Established Australian stage director Simon Stone manages to capture an innovative, present-day rendering of Henrik Ibsen’s The Wild Duck with The Daughter. Set in his native Australia, the film portrays a more familiar and relatable atmosphere, whilst retaining the nostalgic nuances and allusions to classism in Ibsen’s play.
Henry Nielsen (Geoffrey Rush), a well-to-do mill owner, announces to his workers that he is forced to close down due to the economy. One of his long-time employees, Oliver Finch (Ewen Leslie), reassures his schoolteacher wife, Charlotte, and teenage daughter, Hedvig, that they will be fine. Oliver’s father, Walter, who used to be partners with Henry, lives with them after having served unspecified jail time for a fiduciary indiscretion. Meanwhile, Henry’s estranged son Christian (Paul Schneider) has returned home from America for his father’s second marriage to his much younger former housekeeper. Christian, who is on the wagon and separated from his wife, reconnects with his childhood friends, still plagued by his mother’s suicide and a long-held family secret.
The Daughter is a powerful reimagining of a haunting and subversive text, which is technically enhanced by Andrew Commis’ cinematography. The widescreen photography frames the drama beautifully and, coupled with the time-shifting editing, creates short absences of sound that don’t align with visual cues. This technique adds an air of disorder, as if things are going awry for the characters.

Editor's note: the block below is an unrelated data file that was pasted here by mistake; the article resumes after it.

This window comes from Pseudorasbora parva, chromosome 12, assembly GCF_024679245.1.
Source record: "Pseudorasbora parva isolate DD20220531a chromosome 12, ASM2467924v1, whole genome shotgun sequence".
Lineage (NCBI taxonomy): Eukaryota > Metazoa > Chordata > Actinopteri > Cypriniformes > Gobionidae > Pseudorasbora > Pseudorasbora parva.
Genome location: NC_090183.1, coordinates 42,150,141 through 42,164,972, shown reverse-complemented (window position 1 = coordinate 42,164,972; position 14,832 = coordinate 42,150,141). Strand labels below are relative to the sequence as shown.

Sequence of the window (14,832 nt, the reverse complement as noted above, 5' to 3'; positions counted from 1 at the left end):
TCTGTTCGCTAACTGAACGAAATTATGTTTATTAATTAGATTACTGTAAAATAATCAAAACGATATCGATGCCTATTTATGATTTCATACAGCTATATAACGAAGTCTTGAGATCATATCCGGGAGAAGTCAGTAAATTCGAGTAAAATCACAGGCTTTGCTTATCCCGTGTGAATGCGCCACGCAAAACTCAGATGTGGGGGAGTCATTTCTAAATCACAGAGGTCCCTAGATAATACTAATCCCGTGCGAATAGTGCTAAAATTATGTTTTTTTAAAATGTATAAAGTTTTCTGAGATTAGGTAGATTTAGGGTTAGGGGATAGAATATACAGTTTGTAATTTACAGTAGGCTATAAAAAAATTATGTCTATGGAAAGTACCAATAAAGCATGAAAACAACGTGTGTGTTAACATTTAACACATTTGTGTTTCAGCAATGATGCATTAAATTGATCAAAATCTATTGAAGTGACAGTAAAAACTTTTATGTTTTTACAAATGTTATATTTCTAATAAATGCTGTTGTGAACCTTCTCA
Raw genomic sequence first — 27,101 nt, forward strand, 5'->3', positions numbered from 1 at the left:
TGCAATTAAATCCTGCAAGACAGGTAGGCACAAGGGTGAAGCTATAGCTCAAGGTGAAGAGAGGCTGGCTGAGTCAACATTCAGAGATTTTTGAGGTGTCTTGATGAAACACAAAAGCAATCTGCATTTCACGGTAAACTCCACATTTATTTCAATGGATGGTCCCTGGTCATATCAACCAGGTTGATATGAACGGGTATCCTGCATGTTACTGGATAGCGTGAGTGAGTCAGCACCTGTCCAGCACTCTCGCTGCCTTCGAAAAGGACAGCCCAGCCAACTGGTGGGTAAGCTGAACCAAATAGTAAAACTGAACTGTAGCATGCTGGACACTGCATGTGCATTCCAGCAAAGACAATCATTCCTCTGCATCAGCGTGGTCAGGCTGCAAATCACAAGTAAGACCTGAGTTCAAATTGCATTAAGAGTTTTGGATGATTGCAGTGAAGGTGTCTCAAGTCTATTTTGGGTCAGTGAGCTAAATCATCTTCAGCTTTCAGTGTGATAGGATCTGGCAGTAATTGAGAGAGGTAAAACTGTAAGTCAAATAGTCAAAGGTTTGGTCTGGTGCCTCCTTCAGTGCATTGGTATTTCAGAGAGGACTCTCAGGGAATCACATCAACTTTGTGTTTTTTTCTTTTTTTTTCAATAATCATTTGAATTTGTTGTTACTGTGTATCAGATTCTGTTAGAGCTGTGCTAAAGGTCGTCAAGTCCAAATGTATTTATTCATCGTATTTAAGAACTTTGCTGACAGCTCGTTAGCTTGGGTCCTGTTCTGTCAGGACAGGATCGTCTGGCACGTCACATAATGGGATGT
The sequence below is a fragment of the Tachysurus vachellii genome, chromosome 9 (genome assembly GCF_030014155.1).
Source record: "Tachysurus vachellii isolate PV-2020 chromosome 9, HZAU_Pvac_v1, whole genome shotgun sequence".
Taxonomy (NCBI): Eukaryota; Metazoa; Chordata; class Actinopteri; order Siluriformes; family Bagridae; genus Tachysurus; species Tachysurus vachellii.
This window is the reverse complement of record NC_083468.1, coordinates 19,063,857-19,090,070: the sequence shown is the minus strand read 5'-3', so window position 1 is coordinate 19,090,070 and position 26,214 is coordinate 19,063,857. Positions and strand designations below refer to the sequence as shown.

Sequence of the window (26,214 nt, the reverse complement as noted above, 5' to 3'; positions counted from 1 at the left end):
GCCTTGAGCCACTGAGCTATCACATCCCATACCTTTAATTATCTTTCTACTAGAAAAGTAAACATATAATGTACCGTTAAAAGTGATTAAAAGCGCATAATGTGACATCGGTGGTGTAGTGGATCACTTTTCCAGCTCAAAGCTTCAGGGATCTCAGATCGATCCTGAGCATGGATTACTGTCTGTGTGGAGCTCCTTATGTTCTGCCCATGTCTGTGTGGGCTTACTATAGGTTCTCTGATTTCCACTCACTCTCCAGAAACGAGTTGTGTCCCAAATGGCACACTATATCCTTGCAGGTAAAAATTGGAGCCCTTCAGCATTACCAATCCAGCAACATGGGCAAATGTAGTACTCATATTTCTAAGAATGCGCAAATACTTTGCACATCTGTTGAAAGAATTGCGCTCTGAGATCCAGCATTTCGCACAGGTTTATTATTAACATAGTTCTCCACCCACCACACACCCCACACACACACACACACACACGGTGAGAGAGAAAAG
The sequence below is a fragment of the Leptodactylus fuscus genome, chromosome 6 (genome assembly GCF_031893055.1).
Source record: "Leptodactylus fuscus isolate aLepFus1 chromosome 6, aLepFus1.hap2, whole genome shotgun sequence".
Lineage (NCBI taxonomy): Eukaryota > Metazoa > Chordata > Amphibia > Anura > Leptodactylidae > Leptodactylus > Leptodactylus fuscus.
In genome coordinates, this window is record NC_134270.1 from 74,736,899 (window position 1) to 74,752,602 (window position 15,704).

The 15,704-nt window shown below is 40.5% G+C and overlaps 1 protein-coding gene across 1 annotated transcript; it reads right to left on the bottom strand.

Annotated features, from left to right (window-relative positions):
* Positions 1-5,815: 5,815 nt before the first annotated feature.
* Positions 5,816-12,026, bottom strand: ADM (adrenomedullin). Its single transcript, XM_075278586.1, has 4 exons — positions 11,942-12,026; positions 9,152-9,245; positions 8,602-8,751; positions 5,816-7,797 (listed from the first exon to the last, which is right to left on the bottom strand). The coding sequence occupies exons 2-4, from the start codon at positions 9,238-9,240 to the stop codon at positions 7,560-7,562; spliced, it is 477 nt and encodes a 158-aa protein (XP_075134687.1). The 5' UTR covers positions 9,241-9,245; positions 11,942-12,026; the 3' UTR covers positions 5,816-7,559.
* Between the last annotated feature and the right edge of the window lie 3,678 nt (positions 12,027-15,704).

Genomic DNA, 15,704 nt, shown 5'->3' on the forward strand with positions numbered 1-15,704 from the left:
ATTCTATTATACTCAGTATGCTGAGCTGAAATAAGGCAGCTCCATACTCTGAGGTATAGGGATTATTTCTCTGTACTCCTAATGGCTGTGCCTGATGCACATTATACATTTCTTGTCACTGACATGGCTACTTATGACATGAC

Amid this occasional visual fragmentation emerge bouts of emotional power, particularly from the only character in the film who keeps her original name. Odessa Young’s performance as the sexually adventurous and well brought-up Hedvig is inspired. The pink-haired, scraped-kneed, teenage carer if crippled ducks leaves the greatest impression.
Stone’s retelling seems to align with the playwright’s aims: a family’s struggles and secrets are put on display in a town riddled by small-town class tensions, much as in the original. However, Stone uses his innate understanding to portray a story “as old as the hills”, as Walter puts it, in a fervent and naturalistic repurposing of Ibsen’s idealistic play.
The Daughter does not have a UK
Watch the trailer for The Daughter here: